Tag Archives: biography

SSB Gets Comic Relief

Comics writer Jim Ottaviani will talk about his new graphic novel biography Feynman, on the life of the noted Nobel nuclear physicist Richard Feynman, for a special installment of Science Study Break.

Feynman’s life story was shaped by his connection to historical significance (he was part of the team that developed the atomic bomb and, later, the commission that looked into the Challenger disaster), his contributions to science (he was a pioneering figure in quantum computing and nanotechnology) and his quirky personality.

Ottaviani is the author of several comic books about the history of science, including Two-Fisted Science: Stories About Scientists which features biographical stories about Galileo Galilei, Isaac Newton, Niels Bohr, and several stories about physicist Richard Feynman. He is also a librarian and has worked as a nuclear engineer.

Come hear Ottaviani talk about Feynman at 6pm on Friday, Sept. 30, in Welch Hall, Room 2.224, located at 24th & Speedway. There will be pizza from Austin’s Pizza (while it lasts) and the University Co-op will be selling copies for Ottaviani to sign (while they last).

Pop culture and the academy collide as Science Study Break features relevant faculty and experts from the University of Texas at Austin discussing the reality and fantasy portrayed as fact in science-themed television and movies. Science Study Break is hosted by the University of Texas Libraries and supported by the University Federal Credit Union.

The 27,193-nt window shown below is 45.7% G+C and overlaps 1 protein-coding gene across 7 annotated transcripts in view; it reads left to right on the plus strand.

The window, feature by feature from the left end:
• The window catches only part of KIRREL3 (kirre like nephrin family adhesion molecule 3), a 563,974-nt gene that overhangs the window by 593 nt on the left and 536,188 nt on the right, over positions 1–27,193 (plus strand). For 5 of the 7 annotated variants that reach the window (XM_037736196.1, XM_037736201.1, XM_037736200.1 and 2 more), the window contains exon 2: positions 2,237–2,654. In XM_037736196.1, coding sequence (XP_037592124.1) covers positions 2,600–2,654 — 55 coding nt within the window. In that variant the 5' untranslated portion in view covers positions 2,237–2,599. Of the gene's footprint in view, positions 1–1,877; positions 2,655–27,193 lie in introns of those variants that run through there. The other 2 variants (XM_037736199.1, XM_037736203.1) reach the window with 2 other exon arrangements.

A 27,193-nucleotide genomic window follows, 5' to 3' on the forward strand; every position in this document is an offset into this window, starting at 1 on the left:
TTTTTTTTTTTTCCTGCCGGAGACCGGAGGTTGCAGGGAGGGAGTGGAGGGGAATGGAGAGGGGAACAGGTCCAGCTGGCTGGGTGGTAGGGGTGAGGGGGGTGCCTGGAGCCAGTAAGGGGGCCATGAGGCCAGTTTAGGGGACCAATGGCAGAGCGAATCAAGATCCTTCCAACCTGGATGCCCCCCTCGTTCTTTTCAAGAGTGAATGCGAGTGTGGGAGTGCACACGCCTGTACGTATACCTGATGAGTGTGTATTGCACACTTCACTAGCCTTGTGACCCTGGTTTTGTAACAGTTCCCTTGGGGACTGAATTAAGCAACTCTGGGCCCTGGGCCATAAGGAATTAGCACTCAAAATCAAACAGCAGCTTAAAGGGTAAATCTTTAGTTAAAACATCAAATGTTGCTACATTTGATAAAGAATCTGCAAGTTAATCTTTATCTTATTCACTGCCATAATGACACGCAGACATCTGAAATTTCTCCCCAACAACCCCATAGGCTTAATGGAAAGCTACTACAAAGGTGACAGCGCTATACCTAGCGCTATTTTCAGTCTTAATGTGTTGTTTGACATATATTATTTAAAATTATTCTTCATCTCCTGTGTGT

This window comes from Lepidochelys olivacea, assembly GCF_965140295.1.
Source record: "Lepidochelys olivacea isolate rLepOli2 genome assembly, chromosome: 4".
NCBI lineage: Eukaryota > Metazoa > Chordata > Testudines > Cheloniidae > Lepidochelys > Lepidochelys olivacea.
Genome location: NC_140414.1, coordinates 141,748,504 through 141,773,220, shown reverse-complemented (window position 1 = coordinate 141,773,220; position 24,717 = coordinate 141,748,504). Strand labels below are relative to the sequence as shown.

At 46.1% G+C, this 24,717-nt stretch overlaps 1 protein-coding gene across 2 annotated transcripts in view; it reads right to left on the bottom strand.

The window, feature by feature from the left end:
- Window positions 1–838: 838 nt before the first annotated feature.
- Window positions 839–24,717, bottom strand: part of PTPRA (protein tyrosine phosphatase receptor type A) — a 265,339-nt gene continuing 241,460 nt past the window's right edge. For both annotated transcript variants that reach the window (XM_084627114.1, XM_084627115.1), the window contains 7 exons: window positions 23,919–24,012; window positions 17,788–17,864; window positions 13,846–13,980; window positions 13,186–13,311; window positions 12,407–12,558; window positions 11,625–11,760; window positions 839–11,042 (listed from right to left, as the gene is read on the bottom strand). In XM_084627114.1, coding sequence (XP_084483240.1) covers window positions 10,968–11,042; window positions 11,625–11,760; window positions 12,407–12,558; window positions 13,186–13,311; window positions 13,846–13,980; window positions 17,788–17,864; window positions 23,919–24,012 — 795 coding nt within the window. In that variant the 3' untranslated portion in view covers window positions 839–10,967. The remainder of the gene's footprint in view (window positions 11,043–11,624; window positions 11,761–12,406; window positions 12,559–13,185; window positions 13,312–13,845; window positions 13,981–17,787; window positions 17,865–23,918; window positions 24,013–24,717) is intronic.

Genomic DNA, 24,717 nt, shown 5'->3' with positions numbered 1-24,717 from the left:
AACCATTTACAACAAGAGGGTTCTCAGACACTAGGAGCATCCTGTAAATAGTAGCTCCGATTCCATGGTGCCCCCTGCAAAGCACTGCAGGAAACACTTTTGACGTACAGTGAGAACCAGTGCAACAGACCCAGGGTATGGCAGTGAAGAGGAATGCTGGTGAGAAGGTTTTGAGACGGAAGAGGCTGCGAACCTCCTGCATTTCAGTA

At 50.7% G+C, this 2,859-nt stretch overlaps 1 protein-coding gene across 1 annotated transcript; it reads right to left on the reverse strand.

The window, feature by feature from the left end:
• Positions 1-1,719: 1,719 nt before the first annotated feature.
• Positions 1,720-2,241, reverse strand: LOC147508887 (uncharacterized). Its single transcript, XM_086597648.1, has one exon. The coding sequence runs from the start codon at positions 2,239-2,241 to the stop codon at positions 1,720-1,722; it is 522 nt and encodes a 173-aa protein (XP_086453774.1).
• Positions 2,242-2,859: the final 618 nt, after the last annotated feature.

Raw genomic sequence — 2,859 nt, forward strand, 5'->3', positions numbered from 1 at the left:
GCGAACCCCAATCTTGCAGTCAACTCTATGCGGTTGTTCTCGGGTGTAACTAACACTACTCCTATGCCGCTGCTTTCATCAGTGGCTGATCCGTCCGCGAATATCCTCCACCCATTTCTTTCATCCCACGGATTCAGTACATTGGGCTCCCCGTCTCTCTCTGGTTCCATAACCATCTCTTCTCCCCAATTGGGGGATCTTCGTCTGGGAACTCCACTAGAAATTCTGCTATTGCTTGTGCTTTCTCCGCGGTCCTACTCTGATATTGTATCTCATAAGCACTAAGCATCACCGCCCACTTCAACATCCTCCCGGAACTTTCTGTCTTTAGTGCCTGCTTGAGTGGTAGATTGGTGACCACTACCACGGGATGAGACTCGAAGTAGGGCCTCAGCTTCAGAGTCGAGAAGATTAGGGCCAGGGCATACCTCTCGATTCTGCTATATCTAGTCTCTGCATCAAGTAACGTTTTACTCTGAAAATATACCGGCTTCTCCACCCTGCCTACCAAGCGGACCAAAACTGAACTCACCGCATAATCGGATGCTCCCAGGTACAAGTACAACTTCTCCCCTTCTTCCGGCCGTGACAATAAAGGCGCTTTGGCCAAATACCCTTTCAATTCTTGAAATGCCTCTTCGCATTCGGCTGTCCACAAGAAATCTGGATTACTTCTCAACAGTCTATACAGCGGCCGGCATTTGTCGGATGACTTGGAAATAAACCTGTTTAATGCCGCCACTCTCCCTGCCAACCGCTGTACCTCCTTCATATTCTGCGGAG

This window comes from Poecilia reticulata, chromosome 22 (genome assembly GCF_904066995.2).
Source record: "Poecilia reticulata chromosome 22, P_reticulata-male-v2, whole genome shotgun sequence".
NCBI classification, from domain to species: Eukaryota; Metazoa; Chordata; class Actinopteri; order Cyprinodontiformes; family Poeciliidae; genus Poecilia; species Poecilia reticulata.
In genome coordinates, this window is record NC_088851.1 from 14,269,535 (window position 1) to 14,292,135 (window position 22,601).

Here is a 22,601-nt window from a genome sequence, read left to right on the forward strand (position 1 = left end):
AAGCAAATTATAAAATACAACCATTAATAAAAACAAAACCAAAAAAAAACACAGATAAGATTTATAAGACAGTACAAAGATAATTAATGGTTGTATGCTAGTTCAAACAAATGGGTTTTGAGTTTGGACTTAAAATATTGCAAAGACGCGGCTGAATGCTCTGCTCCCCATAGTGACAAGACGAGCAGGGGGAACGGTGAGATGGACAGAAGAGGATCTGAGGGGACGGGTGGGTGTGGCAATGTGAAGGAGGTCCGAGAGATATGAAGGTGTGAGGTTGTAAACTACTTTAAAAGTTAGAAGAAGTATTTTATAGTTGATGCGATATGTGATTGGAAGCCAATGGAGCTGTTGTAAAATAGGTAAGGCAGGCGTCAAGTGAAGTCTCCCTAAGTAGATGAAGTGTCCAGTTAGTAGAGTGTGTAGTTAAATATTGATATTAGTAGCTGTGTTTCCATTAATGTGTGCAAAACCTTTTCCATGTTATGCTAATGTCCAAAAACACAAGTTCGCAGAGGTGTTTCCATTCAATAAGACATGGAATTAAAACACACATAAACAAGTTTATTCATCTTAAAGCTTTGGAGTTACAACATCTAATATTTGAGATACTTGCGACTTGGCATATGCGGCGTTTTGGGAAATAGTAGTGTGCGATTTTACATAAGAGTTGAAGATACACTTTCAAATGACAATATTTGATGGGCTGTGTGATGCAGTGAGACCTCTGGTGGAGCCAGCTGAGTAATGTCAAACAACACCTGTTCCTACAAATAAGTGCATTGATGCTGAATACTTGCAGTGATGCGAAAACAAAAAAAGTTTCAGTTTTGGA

(See this review of Feynman in the Austin Chronicle.)

New Biography on Retired Dean and McKinney Supporter Gloyna

gloyna_book_coverThis biography, Reflections of a Soldier and Scholar, by Davis Ford is packed with Earnest Gloyna’s fascinating recollections of farming, public education and family life in the Texas Panhandle during the Depression as well as his experiences in WWII, in graduate school at Johns Hopkins, and, of course, his professional life as a consultant/businessman, professor and dean. Of particular interest is his early life in the Texas Panhandle picking cotton, cutting milo, going to rural schools, learning to type and meeting his future wife, Agnes. Two of these would be helpful in his later life—typing and Agnes.

The story of how he chose graduate school over working for the U.S. Public Health Service after the war is classic Earnest. He decided to go to graduate school instead of joining the Public Heath Service because they would only pay him as a Captain. This decision changed everything—Earnest went to graduate school and became Dr. Gloyna.

Earnest has had an amazing career as an educator and researcher, as a consultant working on environmental problems all over the world, and as a dean. Under his leadership the College of Engineering grew enormously and improved its graduate programs by hiring highly qualified faculty from all over the United States. This faculty would help make the Cockrell School a research powerhouse.  Another of his great accomplishments was when he helped the Engineering Library grow from a barely competent collection to one of the best in the US. Continue reading